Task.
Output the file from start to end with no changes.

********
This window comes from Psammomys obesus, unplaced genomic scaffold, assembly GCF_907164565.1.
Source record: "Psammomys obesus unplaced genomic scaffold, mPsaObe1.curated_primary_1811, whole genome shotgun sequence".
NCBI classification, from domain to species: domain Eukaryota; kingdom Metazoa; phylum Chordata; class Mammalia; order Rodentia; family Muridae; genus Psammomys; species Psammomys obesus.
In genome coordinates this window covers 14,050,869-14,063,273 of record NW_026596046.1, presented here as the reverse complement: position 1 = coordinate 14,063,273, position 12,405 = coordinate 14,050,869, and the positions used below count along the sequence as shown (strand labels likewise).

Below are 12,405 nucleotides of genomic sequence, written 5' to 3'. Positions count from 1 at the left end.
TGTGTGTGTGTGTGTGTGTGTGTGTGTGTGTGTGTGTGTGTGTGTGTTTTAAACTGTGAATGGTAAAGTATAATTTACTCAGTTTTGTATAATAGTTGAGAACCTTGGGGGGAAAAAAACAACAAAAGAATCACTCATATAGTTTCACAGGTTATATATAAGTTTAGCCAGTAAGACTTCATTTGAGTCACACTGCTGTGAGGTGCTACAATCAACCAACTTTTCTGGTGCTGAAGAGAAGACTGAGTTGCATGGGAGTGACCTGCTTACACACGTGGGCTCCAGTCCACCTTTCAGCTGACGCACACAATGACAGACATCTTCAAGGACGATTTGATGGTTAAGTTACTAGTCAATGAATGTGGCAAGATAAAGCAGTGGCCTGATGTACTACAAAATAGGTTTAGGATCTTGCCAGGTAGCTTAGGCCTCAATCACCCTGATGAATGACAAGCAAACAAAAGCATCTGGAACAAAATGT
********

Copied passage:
This window comes from Psammomys obesus, unplaced genomic scaffold, assembly GCF_907164565.1.
Source record: "Psammomys obesus unplaced genomic scaffold, mPsaObe1.curated_primary_1811, whole genome shotgun sequence".
NCBI classification, from domain to species: domain Eukaryota; kingdom Metazoa; phylum Chordata; class Mammalia; order Rodentia; family Muridae; genus Psammomys; species Psammomys obesus.
In genome coordinates this window covers 14,050,869-14,063,273 of record NW_026596046.1, presented here as the reverse complement: position 1 = coordinate 14,063,273, position 12,405 = coordinate 14,050,869, and the positions used below count along the sequence as shown (strand labels likewise).

Below are 12,405 nucleotides of genomic sequence, written 5' to 3'. Positions count from 1 at the left end.
TGTGTGTGTGTGTGTGTGTGTGTGTGTGTGTGTGTGTGTGTGTGTGTTTTAAACTGTGAATGGTAAAGTATAATTTACTCAGTTTTGTATAATAGTTGAGAACCTTGGGGGGAAAAAAACAACAAAAGAATCACTCATATAGTTTCACAGGTTATATATAAGTTTAGCCAGTAAGACTTCATTTGAGTCACACTGCTGTGAGGTGCTACAATCAACCAACTTTTCTGGTGCTGAAGAGAAGACTGAGTTGCATGGGAGTGACCTGCTTACACACGTGGGCTCCAGTCCACCTTTCAGCTGACGCACACAATGACAGACATCTTCAAGGACGATTTGATGGTTAAGTTACTAGTCAATGAATGTGGCAAGATAAAGCAGTGGCCTGATGTACTACAAAATAGGTTTAGGATCTTGCCAGGTAGCTTAGGCCTCAATCACCCTGATGAATGACAAGCAAACAAAAGCATCTGGAACAAAATGT